MPs boycott sittings in protest of Uhuru attempt to usurp role

'Members want space to undertake their legislation mandate'

In Summary
  • 'We cannot allow the President to make laws for the people. Power was separated and Parliament must be given space to operate'
The National Assembly
REBELLION; The National Assembly
Image: FILE


MPs on Wednesday boycotted sittings in a silent protest against what they said was President Uhuru Kenyatta's attempt to usurp the House's legislative mandate.

The morning sitting failed to raise the minimum quorum of 50, required to conduct business. The sitting was adjourned to the afternoon.

MPs are angry with Uhuru's attempt to control the legislature, members said. they cited the President's memoranda on the Finance Bill, 2019.

During the afternoon sittings, a number of the lawmakers just signed the electronic attendance register before leaving the chambers.

The lawmakers stayed away over what they termed as 'incessant memorandums' from the Executive.

It was the second time MPs staged the quorum hitch, the first being after their defeat in the bid to overturn Uhuru's reservations with the law on interest rate caps.

Majority Whip Benjamin Washiali said members were expressing their frustration with "an attempt by the President to legislate on their behalf."

"Members seem fed up with these memoranda. They want space to undertake their legislation mandate," the Mumias East MP said.

The sittings started on a slow note with only two members contributing to the motion on registration of farmers.

Only 20 members were present at the sitting presided over by Chris Omulele (Luanda) even as members proclaimed they would not frustrate the business schedule for the afternoon sittings.

Afternoon attempts to perpetuate the quorum hitch forced Speaker Justin Muturi to call out the lawmakers, saying they were being dishonest.

This followed revelations that 270 members attended the sitting where the vote on the reservations was to be taken. The number would have enabled them to overturn the President’s memo.

At least 233 members are required to overturn a president’s reservation. but when the vote on the bill was called, only 161 members were present.

On Wednesday, members' private motions and bills were not deliberated upon over the numbers hitch even as lawmakers held that the protest would persist.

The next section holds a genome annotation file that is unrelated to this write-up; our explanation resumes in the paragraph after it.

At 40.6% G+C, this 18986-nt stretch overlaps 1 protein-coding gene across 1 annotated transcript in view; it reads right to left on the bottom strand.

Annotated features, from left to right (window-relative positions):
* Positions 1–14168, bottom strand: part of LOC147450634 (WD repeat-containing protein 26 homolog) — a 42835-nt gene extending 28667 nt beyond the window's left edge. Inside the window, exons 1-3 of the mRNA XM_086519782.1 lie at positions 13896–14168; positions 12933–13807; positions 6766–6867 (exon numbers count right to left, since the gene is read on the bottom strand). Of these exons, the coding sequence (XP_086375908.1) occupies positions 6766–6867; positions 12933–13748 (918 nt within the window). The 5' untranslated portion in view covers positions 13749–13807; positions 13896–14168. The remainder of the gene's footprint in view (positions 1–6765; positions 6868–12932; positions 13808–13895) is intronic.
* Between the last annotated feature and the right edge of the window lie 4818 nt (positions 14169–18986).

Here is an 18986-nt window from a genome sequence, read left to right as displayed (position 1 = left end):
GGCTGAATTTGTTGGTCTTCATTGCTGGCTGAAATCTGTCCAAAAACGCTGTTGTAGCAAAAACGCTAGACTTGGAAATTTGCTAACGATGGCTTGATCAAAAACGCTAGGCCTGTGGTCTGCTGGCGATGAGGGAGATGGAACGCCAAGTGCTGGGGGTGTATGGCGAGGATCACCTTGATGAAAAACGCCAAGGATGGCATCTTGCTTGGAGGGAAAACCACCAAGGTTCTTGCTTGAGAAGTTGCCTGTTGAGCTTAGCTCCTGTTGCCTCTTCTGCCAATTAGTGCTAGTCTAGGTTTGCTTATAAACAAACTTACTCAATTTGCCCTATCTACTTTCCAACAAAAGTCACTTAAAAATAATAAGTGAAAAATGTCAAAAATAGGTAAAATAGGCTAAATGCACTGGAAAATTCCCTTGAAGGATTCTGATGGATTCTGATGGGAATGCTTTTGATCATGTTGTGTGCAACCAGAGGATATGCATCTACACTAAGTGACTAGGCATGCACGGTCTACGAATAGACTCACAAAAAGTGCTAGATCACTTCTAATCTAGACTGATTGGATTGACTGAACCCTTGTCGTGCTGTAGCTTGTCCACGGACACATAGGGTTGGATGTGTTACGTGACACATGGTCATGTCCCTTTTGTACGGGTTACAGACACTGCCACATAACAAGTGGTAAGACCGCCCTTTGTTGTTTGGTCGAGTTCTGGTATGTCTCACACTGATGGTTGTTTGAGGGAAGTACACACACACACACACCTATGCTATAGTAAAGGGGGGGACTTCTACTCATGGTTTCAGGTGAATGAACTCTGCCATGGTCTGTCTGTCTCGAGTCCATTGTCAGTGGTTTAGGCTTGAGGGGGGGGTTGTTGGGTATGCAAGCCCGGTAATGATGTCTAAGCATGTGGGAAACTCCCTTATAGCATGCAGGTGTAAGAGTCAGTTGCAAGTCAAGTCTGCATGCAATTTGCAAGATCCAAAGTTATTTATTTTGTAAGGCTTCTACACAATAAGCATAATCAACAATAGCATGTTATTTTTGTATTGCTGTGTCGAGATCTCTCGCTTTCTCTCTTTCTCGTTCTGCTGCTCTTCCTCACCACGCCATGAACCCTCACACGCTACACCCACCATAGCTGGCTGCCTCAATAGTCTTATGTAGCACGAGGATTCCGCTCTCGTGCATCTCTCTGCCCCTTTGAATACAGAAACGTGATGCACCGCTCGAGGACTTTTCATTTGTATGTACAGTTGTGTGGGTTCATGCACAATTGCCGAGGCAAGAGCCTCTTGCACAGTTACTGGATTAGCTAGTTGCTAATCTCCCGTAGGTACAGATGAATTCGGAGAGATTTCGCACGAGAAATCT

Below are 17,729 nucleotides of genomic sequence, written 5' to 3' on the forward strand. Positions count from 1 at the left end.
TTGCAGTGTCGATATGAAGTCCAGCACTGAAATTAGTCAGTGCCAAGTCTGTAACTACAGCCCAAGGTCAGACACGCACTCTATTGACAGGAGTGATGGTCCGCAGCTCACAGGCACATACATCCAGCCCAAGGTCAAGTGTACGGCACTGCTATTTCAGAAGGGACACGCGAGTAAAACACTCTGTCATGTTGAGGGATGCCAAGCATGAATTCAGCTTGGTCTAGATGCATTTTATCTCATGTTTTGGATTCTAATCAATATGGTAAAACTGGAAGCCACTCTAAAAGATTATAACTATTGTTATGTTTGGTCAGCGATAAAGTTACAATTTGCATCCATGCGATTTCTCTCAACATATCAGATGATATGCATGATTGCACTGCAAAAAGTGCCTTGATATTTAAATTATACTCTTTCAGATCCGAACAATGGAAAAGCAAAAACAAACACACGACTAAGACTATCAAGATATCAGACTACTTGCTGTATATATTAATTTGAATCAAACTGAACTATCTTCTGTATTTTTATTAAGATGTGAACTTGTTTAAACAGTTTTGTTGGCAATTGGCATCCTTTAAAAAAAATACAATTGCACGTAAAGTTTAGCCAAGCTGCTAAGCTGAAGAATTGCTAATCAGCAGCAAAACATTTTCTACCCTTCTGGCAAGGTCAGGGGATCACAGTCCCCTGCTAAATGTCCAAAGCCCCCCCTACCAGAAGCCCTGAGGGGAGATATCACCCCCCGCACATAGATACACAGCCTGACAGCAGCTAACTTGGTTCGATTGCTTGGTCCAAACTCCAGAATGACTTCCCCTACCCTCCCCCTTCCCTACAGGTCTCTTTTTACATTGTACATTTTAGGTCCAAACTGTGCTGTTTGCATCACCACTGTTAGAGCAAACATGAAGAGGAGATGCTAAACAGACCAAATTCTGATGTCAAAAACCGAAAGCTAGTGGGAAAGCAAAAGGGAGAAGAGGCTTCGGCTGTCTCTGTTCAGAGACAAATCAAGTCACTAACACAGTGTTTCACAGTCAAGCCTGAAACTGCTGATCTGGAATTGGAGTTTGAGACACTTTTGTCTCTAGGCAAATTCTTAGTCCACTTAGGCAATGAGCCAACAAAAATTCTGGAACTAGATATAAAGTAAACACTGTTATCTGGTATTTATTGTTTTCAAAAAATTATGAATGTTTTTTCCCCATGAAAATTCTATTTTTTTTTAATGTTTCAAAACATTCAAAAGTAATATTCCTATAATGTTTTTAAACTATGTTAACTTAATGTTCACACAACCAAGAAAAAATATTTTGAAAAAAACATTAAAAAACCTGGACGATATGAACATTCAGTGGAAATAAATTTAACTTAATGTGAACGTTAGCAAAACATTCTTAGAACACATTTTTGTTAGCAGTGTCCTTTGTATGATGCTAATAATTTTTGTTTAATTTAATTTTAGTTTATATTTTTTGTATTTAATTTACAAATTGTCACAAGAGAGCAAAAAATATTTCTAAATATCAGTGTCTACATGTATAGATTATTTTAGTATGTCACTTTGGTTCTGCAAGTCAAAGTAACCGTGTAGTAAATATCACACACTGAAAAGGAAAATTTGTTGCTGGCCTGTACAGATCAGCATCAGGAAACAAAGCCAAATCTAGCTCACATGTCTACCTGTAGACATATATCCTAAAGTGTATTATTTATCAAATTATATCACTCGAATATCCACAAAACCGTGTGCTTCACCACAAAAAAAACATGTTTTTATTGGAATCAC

Those who spoke to the Star said they would not allow the Executive to usurp the National Assembly's law-making role.

“We cannot allow the President to make laws for the people. Power was separated and Parliament must be given space to operate,” a member said in confidence, citing fears of reprisals.

Some said MPs pass laws, considering the input of Kenyans whom they represent, and that such contribution cannot be vetoed by the Executive.

The Finance Bill, 2019; Merchant Shipping Act; amendments to effect taxes on fuel are some of the legislations sparking the fears of Uhuru taking control of the House.

But Muturi said it was dishonest for the protesting members to allude that they were not given sufficient time to lobby themselves to vote on the reservations.

“It is utter dishonesty. Some of those who appeared on TV were not even in the chamber. If you think you can make your laws on TV, then you have misplaced priorities,” Muturi said.

“I will not fault any member for being absent in the House to exercise their right. We gave room for division bell to be rung. It is untrue that members lacked sufficient time to lobby themselves.” 

Uhuru on October 17, informed the House that he would not sign the Finance Bill, 2019, in which the MPs had retained the law capping interest rates.

“The House and the general public had at least six days after the notice of the motion to adopt the report when the bill was given. The clerk published the order paper on Friday, being four days prior to the material day. The media equally highlighted the upcoming vote. It is inaccurate for any member of the House to claim there was no notice,” the Speaker said.

Jude Njomo, who has been pushing for capping of the interest rates, said they would give the banks six months to prove they can be trusted with costing of loans.

“We have the amendment which was ordered by the court. If the banks misbehave, we will return the bill to the House and pass it,” the Kiambu MP said.


edited by peter obuya